(Narnack Records; 2009)
By Chet Betz | 18 February 2009
Well, here’s a disappointment so mild I can barely taste it. I think I’m disappointed, maybe, but I’m not sure how much or wherefore. It’s not really a matter of expectations, either, because while Iran’s first two lo-fi records were noise-pop discoveries, the tracks that preceded this album by over a year (“I Already Know You’re Wrong” and “Buddy”) prepared the listener for a change in direction that, though no less valid, was perhaps less bracing than the caustic gleam of a “Four Armed Star,” less base than the gutter flow of “Pick Up” on through the “/” and out into the static scape of “Stillborn,” more fully assed than an accidentally great track like “San Diego.” But I really liked “Buddy” when I first heard it and just about loved “I Already Know You’re Wrong,” hoping that Iran would birth this new version of themselves fully-formed where before they made art out of unfinished states. Unfortunately, Dissolver only takes them halfway there, ironic since halfway was where the band once sculpted its peaks.
Part of the issue is just how much better suited the band’s previous aesthetic was in clothing the front man. Lead singer Aaron Aites’ whispering and murmuring would be buried in the heavy, scratchy fabric of the track, his head waiting to push slowly out from under the sweater only when he had some heartbreaking knowledge to drop. The cleaner, more “lyrical” Dissolver exposes Aites as the kind of guy that can manage about two or three poignant lines a song that he accentuates with a lot of other lyrics that feel tossed-off or incidental. The titular lyric of “I Already Know You’re Wrong” followed by “but I’m not letting on” makes for an excellent coda but allowing the bland verse describing a concert mishap (“I watched you drop / I saw your head hit the stage”) to be so clearly intelligible reveals a band that seems less self-aware. Because right now Aites’ lyricism is only half worthy of being fully heard. I really wish I couldn’t hear the punchline at the end of “Buddy,” in fact.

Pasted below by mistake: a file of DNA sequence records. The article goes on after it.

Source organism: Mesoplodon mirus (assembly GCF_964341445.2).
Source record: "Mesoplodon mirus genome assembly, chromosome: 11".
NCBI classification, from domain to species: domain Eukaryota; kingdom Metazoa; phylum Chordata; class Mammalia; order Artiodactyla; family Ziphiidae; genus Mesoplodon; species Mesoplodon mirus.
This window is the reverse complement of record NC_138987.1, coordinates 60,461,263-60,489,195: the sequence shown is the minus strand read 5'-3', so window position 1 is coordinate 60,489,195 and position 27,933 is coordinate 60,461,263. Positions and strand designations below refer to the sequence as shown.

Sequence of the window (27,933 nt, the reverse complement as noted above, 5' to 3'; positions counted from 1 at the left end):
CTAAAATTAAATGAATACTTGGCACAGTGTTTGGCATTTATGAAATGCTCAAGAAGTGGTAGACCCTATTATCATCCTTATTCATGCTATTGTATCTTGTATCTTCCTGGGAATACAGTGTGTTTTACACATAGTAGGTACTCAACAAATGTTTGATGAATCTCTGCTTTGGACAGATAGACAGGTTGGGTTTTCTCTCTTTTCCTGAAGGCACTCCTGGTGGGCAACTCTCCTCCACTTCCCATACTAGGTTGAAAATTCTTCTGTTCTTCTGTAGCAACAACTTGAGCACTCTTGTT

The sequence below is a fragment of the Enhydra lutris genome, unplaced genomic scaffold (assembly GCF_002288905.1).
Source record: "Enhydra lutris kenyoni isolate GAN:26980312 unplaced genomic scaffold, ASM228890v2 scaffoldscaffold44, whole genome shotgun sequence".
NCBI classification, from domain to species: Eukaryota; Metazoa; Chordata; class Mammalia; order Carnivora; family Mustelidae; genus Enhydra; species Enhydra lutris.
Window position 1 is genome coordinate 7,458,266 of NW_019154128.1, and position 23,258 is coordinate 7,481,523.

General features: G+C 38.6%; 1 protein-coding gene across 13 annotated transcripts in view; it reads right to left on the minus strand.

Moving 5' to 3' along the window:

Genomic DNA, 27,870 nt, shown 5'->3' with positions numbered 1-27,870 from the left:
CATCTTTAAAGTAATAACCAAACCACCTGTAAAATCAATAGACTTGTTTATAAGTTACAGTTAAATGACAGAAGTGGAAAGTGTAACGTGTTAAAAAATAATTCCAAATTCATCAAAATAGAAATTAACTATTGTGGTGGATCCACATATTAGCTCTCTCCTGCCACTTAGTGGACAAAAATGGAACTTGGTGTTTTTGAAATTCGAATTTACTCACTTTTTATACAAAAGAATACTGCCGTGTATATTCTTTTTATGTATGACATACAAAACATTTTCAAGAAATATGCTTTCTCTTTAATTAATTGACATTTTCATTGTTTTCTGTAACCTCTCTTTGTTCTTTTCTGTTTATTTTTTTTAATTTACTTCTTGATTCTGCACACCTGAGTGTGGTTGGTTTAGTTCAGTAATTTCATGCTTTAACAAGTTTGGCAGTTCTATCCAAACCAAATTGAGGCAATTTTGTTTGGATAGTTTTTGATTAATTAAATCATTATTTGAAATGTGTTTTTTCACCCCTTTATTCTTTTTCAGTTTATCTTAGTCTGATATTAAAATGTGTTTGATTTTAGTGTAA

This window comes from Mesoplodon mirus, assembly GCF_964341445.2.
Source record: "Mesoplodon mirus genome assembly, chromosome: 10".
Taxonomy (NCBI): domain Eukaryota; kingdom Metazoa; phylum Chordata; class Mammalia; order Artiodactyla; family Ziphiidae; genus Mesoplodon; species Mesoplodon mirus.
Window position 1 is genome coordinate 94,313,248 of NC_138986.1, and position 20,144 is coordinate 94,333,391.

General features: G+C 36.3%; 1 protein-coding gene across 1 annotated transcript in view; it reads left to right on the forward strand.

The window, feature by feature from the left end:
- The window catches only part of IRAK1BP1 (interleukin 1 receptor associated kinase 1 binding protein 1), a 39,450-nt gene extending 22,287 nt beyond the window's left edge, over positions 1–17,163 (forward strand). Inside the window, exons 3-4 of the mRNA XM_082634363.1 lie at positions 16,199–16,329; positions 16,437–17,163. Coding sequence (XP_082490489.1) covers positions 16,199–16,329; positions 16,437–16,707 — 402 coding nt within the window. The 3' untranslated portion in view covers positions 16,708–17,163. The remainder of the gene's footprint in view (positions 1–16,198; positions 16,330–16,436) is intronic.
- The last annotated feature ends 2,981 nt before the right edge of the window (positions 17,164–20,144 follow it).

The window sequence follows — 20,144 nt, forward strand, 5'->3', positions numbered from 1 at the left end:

The other part of the issue is how much better suited the band’s previous aesthetic was to, like, being an aesthetic. Or at least their aesthetic. This doesn’t really sound like TV on the Radio (with the exception of the first section of “Can I Feel What?”), which I think was the concern for some when we found out it was gonna be more plush and knew going in that mutual band member Kyp Malone and producer Dave Sitek were gonna have their mitts all over this thing. But who knew that Iran wanted to be a poor man’s Pavement? “I Can See the Future” is the awful opener, Barenaked Ladies vocal melodies and chintzy guitar riffs and woohoos on the chorus. That’s like a bad band’s concept of Pavement, see. “Where I’m Going” would be a good band’s right-on Pavement impersonation, but here’s the thing: why is a good band wasting time imitating something else? Setting aside their past work for a moment, there’s more than enough craft and inspiration in Dissolver itself to prove that Iran are indeed a good band. I keep going back to “I Already Know You’re Wrong” because, seriously, the way that song unfurls is a thing of beauty. Even there and on tracks like “Buddy” and “Where I’m Going,” though, it’s Iran working wonders with linear progressions whereas before they were careening down detours and sidewalks (their road less traveled often not even a legitimate road)—or thrashing in one place like suicidal assholes who found some sand to sink in, forcing us to reach out because of the pretty songs escaping their suddenly filling, gargling throats. Forced to reach because we were afraid we’d never hear those ditties again and we knew we’d quickly forget them. All the dirt was impetus for us to care; Iran’s music is only half worthy of lamination.
On Dissolver “Digital Clock and Phone” is a slice of mannered chaos thrown into the mix with no song to call home. It is the grime off Iran’s boots as they stand now on solid pavement. Here they are, showered off, safe and sound. So right now it’s much easier to turn away.